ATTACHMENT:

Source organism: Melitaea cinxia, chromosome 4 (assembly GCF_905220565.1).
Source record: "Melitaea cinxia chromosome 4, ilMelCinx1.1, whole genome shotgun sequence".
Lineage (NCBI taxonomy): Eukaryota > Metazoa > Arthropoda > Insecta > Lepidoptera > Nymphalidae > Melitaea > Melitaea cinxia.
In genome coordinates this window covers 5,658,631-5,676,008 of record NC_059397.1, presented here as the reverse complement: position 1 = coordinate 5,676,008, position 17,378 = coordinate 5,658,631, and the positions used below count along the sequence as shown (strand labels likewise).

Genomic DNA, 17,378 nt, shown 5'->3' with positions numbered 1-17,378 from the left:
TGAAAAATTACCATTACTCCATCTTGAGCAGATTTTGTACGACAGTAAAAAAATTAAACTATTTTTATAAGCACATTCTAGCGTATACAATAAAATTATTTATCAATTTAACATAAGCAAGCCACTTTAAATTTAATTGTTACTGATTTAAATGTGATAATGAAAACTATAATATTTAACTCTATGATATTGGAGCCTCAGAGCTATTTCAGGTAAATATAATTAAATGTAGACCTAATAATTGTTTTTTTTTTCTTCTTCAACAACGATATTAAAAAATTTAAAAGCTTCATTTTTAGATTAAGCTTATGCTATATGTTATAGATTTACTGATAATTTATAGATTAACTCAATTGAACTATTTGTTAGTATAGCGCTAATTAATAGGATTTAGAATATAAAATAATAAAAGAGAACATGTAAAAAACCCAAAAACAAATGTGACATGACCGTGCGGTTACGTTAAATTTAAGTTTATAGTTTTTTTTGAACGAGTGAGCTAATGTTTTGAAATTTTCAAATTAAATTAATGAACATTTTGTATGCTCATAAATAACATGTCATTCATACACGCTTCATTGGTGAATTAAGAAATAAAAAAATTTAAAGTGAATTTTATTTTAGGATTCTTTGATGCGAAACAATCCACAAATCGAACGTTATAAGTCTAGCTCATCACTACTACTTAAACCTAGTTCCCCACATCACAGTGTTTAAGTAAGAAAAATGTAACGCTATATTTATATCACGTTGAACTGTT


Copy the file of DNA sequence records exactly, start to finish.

Source organism: Melitaea cinxia, chromosome 4 (assembly GCF_905220565.1).
Source record: "Melitaea cinxia chromosome 4, ilMelCinx1.1, whole genome shotgun sequence".
Lineage (NCBI taxonomy): Eukaryota > Metazoa > Arthropoda > Insecta > Lepidoptera > Nymphalidae > Melitaea > Melitaea cinxia.
In genome coordinates this window covers 5,658,631-5,676,008 of record NC_059397.1, presented here as the reverse complement: position 1 = coordinate 5,676,008, position 17,378 = coordinate 5,658,631, and the positions used below count along the sequence as shown (strand labels likewise).

Genomic DNA, 17,378 nt, shown 5'->3' with positions numbered 1-17,378 from the left:
TGAAAAATTACCATTACTCCATCTTGAGCAGATTTTGTACGACAGTAAAAAAATTAAACTATTTTTATAAGCACATTCTAGCGTATACAATAAAATTATTTATCAATTTAACATAAGCAAGCCACTTTAAATTTAATTGTTACTGATTTAAATGTGATAATGAAAACTATAATATTTAACTCTATGATATTGGAGCCTCAGAGCTATTTCAGGTAAATATAATTAAATGTAGACCTAATAATTGTTTTTTTTTTCTTCTTCAACAACGATATTAAAAAATTTAAAAGCTTCATTTTTAGATTAAGCTTATGCTATATGTTATAGATTTACTGATAATTTATAGATTAACTCAATTGAACTATTTGTTAGTATAGCGCTAATTAATAGGATTTAGAATATAAAATAATAAAAGAGAACATGTAAAAAACCCAAAAACAAATGTGACATGACCGTGCGGTTACGTTAAATTTAAGTTTATAGTTTTTTTTGAACGAGTGAGCTAATGTTTTGAAATTTTCAAATTAAATTAATGAACATTTTGTATGCTCATAAATAACATGTCATTCATACACGCTTCATTGGTGAATTAAGAAATAAAAAAATTTAAAGTGAATTTTATTTTAGGATTCTTTGATGCGAAACAATCCACAAATCGAACGTTATAAGTCTAGCTCATCACTACTACTTAAACCTAGTTCCCCACATCACAGTGTTTAAGTAAGAAAAATGTAACGCTATATTTATATCACGTTGAACTGTT